A court has dropped charges against a retired teacher, who had been ordered by a female police constable to stop preaching outside a court house in Banbury.
According to the Christian Legal Centre (CLC), Bill Edwards, 73, had been preaching outside the Banbury Magistrates Court House, but ordered to move on after some people claimed that his preaching was ‘offensive’.
He refused, whereupon the PC informed him that he would be arrested. After he followed her to the local police station, he was grabbed by six officers, taken to the ground and arrested.
He was charged with assault and breach of the peace. However, on 11 February, Mr Edwards was represented in court by Michael Phillips, a solicitor instructed by the CLC.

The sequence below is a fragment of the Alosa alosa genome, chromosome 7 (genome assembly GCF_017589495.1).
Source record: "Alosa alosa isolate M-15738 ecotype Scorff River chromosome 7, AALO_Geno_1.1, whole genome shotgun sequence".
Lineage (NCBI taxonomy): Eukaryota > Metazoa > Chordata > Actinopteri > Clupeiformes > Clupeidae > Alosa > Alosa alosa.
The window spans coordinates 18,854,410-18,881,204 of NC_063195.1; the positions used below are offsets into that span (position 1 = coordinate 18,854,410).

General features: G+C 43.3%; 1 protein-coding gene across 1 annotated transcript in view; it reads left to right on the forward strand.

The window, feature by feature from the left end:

The district judge at Oxford Magistrates Court informed the pensioner that he ‘had no case to answer’, and had the charges dropped. The judge also expressed doubt that the officer had acted in the execution of her duty, rejected the police’s restraint order that would have prevented Mr Edwards from preaching, and ordered the preacher’s travel expenses to be covered by the prosecution.
Andrea Williams, CLC chief executive, said, ‘It is alarming that an elderly individual could be treated by authorities in this way simply for preaching in public. This is one of many instances where we have seen the police use heavy-handed tactics against lawful street preaching.
‘It raises serious questions about their understanding of the way in which the law should be interpreted and applied in this area, and is indicative of the growing trend to remove Christian preachers off the streets’.
Last month, ET reported on two important amendments to English law that should allow greater freedoms for street preachers.